This past weekend, The Fan Room got an inside look at FAN EXPO New Orleans. We brushed arms with celebrities, talked to cosplayers, and had a whole lot of fun with a whole lot of fans. Take a look at what you missed as we relive the experience.
As we reviewed last week, FAN EXPO New Orleans had quite the roster of talent, so there was always a line going in the autograph area. On one side, some of the greatest voice actors to ever grace the recording booth: Chares Martinet (Mario), Samantha Kelly (Princess Peach), Ashley Eckstein (Ahsoka Tano), Jodi Benson (Princess Ariel), and—my personal favorite—Jim Cummings (Winnie the Pooh.)
The other side of the hall was lined with actors from both small and the big screen, like Royce Johnson (Daredevil), Giancarlo Esposito (The Mandalorian), Matthew Lewis and Bonnie Wright (Harry Potter). While most stars were too busy to leave their seats, Henry Winkler (Happy Days) spent most of his time on the wrong side of the table, signing autographs and taking selfies with his fans. Sean Astin had one of the slowest moving lines, just because he spent so much time with each individual person who came to see him. Handlers did what they could to keep the line moving, but sometimes Astin even stopped to talk to people who weren’t on line. Rest assured that he’s just as sweet as any of the characters he’s ever played.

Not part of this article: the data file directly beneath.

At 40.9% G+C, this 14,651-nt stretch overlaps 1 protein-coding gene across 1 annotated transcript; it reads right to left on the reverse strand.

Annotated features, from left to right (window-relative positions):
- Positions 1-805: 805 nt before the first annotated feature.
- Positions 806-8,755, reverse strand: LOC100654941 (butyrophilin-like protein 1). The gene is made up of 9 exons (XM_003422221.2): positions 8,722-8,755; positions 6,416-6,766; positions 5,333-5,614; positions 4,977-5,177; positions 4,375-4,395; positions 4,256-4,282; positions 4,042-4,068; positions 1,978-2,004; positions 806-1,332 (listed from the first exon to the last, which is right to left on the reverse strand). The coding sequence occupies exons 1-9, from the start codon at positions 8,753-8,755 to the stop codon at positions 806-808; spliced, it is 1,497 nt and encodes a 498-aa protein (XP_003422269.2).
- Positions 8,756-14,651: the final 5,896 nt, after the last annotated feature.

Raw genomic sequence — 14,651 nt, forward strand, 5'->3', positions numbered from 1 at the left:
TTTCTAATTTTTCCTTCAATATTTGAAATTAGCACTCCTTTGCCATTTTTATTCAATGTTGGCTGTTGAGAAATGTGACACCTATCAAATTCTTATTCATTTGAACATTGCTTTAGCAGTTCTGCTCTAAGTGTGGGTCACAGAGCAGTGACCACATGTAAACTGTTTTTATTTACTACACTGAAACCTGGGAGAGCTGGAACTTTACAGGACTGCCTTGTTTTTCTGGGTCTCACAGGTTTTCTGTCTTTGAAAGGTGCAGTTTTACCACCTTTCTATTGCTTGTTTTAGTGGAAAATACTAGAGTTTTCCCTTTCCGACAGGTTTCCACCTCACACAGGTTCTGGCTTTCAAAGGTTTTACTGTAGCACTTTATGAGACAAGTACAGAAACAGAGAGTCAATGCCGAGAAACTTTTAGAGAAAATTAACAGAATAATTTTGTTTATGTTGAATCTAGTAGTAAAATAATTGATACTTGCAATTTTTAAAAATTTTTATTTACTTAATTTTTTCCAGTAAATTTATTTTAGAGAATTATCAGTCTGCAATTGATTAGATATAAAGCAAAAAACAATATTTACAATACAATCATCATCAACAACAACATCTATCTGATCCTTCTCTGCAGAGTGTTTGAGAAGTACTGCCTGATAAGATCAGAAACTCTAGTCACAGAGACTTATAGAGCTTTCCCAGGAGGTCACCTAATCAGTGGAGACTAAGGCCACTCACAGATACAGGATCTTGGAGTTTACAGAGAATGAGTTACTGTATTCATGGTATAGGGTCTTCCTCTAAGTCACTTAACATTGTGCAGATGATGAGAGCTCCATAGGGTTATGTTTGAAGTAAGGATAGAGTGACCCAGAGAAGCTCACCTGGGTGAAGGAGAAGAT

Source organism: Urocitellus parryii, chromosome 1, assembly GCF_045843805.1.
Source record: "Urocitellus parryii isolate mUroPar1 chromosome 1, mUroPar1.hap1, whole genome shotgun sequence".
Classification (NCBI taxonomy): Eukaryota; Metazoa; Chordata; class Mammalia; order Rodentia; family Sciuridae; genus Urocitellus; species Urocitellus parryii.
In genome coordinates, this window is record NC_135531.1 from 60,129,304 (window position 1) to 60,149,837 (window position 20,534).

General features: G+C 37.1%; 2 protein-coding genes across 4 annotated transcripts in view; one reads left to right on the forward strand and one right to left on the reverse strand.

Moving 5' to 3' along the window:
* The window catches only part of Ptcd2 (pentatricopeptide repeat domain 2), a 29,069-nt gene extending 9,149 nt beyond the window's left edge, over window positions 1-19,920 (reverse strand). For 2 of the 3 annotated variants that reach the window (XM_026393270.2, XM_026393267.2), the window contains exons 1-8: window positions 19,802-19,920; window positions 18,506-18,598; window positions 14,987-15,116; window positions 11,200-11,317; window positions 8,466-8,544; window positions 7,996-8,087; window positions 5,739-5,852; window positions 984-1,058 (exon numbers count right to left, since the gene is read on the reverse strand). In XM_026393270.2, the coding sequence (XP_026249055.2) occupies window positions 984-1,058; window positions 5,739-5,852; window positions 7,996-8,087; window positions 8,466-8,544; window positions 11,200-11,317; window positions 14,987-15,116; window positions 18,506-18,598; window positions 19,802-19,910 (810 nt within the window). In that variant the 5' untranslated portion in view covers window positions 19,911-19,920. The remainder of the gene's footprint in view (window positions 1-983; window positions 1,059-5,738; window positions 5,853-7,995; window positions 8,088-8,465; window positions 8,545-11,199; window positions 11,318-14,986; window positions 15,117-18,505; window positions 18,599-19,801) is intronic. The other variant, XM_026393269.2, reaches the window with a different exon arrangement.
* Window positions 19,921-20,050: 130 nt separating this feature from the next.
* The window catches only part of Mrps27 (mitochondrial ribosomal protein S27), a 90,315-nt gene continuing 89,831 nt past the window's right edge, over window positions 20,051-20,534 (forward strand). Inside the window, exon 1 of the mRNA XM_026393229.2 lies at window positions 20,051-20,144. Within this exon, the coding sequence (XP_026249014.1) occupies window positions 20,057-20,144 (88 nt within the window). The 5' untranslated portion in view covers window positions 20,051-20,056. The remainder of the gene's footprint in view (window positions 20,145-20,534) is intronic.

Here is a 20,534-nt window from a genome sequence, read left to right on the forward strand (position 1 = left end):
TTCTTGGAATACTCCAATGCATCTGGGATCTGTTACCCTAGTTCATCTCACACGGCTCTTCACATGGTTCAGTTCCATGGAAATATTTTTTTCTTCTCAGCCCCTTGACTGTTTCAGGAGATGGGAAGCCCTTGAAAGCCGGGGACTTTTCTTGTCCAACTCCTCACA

But one corner of the autograph area was packed every moment of the day: the line for Joseph Quinn (Stranger Things). His autograph table was actually blocked from view behind a set of extra curtains—partially for crowd control and partially for Quinn’s privacy. While this was the actor’s first appearance at a US convention, he’s had a long year of European conventions and intense fan encounters. Despite the long lines and constant flow of people, Quinn wore a smile the whole weekend, occasionally accompanied by his mother and father in his booth.
Panels and Events
There was no shortage of things to do at the Ernest N Morial Center, whether you came for fandom, gaming, or anime. We caught some great panels with the stars of The Mandalorian, Star Wars: The Clone Wars, Harry Potter, and—the final and most anticipated panel—Stranger Things. In fact, the Stranger Things panel was the very last event of the entire convention. Some dedicated fans showed up at 9AM to make sure they had a front row seat for the 4PM panel. The interviews were all cast-oriented, with very little chances for spoilers on upcoming projects.
Except for one cheeky comment from Joseph Quinn: “I can’t wait to see what we—I mean, they—do next.” So…take that how you will.